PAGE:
Charter schools offer an institutional hybrid. Like traditional public schools, charter schools are free, and they can’t discriminate against students because of their race, gender, or disability. However, parents must usually submit a separate application to enroll a child in a charter school, and like private schools, spaces are often limited. Charter schools are independently run, and some are operated by for-profit private companies.
However, charter schools are still funded by government coffers and accountable to the government body — be it state, county, or district — that provides the charter. (Many successful charters do substantial additional fundraising as well.) If a school is mismanaged or test scores are poor, a charter school can be shut down.
On the other hand, most private schools depend on their own funding, which may come from parents through tuition, grants, donations, and endowments. Private schools also often actively seek money from alumni, businesses, and community organizations. If the school is associated with a religious group, as is the case with Catholic parochial schools, the religious organization — like the Catholic Church — may be an important source of funding as well. Finally, in areas with a voucher system, some private schools are primarily funded by tuition paid for by a voucher from the state.
Because they’re autonomous, private schools are free to offer religious education, or curriculum not regulated by state standards. Some good schools are not accredited, although most are. Accreditation ensures that the school meets regional or national standards set by a group of peers. It also ensures that the school’s administration and academic programs undergo review by an outside group at least once every few years.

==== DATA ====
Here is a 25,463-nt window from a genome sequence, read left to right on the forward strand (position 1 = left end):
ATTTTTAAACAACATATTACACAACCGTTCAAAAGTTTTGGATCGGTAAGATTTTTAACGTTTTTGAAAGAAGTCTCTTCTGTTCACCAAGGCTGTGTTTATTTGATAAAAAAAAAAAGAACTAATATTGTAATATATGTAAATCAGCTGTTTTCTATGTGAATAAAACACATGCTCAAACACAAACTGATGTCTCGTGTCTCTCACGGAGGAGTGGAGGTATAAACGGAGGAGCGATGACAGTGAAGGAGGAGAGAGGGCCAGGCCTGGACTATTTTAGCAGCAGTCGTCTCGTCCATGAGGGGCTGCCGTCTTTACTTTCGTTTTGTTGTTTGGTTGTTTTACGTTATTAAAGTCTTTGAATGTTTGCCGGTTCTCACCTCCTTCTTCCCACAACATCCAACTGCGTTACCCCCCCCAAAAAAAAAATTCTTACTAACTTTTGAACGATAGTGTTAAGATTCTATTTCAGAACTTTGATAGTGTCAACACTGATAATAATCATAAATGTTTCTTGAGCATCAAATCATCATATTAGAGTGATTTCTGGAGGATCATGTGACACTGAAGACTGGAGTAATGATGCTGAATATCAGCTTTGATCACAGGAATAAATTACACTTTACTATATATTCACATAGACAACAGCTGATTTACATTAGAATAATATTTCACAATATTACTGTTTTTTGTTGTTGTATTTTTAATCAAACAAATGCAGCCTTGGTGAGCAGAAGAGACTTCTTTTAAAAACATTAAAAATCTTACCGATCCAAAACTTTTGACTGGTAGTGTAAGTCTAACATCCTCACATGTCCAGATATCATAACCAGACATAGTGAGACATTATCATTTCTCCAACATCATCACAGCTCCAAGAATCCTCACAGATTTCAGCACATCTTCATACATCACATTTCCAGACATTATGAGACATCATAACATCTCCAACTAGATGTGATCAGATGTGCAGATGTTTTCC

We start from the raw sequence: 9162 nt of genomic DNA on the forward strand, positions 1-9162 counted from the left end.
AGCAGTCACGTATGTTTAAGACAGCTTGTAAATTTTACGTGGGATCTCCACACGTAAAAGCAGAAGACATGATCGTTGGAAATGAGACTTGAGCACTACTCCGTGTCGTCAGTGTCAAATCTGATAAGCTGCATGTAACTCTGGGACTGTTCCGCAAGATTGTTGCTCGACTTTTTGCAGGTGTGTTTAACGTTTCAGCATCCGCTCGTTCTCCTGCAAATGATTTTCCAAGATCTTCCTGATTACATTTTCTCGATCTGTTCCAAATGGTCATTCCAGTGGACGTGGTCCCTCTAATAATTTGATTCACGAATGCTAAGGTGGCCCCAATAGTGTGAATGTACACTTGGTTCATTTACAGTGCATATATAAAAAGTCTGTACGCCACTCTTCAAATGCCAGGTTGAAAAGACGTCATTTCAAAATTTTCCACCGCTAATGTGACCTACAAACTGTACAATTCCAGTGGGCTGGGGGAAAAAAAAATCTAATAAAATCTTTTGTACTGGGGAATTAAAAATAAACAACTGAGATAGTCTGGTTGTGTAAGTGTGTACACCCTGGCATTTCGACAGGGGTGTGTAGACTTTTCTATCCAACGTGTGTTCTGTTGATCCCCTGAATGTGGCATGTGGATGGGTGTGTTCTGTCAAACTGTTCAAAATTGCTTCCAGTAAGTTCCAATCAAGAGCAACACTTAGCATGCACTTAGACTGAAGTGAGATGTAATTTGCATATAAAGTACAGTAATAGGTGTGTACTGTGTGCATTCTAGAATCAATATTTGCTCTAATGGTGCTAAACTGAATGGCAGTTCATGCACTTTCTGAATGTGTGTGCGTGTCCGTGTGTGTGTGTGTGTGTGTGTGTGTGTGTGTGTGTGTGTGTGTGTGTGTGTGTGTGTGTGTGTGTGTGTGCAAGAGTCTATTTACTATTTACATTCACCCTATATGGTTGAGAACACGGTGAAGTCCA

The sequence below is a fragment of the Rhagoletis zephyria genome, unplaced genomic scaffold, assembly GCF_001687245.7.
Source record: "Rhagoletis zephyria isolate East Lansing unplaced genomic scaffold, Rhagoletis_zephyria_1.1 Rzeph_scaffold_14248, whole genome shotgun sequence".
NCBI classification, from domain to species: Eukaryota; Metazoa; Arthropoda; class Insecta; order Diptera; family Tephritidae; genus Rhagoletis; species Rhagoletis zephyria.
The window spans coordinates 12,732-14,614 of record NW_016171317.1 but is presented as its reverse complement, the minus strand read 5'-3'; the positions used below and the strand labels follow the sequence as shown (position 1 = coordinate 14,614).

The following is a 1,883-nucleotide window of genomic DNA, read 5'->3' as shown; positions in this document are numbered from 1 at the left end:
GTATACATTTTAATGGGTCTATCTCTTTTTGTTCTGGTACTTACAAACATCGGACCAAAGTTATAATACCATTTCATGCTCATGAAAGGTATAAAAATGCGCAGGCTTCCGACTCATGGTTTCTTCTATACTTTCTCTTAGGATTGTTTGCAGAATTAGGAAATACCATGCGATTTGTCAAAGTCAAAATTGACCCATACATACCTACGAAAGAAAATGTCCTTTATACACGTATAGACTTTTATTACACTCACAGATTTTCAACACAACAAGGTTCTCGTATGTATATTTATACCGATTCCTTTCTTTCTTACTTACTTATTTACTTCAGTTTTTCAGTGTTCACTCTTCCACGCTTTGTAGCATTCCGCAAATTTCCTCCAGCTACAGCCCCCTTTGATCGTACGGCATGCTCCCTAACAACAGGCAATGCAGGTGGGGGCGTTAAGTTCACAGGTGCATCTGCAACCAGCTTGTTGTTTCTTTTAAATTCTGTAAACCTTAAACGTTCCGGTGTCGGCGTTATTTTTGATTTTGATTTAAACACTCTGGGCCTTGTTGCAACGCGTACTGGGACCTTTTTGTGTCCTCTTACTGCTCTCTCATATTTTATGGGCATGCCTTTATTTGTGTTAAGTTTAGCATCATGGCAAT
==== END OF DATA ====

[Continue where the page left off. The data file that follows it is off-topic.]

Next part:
Tuition can be expensive. Some K-12 boarding schools approach the cost of some private universities. A survey of over 1,100 schools belonging to the National Association of Independent Schools found that the national average for day schools is about $19,100. Tuition tends to be lower in elementary grades and higher in high school. Boarding schools where students live and attend school charge a much higher premium, about $45,400 on average, but can range up to $60,000 or more.
How do I enroll my child?
Charter schools must admit students of all kinds. They cannot exclude students on the basis of disability, race, creed, gender, national origin, religion, ancestry, intellectual ability, measures of achievement or aptitude, or athletic ability.
Lottery and Enrollment
Charter law states that the deadline to apply for a charter school cannot be earlier than April 1. Some charters may have a later deadline.
For information about a specific charter school and its enrollment deadline, contact the school directly.
If the number of students who apply to a charter school is more than the number of available seats, schools will use a random selection process, such as a lottery.
If you miss the charter school’s deadline, you can still apply, but your child will be placed at the bottom of the waitlist.
Each school has its own application form, and Seacoast Charter uses this one.
Charter schools give enrollment preferences to returning students, siblings of students already enrolled, and students living in the same community school district as the school
Charter schools may also give preferences to the following groups (if law and the school’s authorizer allow): English language learners, students with disabilities, students who are eligible for free or reduced price lunch, single-sex charter schools are allowed.
What if I have another question?
Feel free to Contact Us with any questions!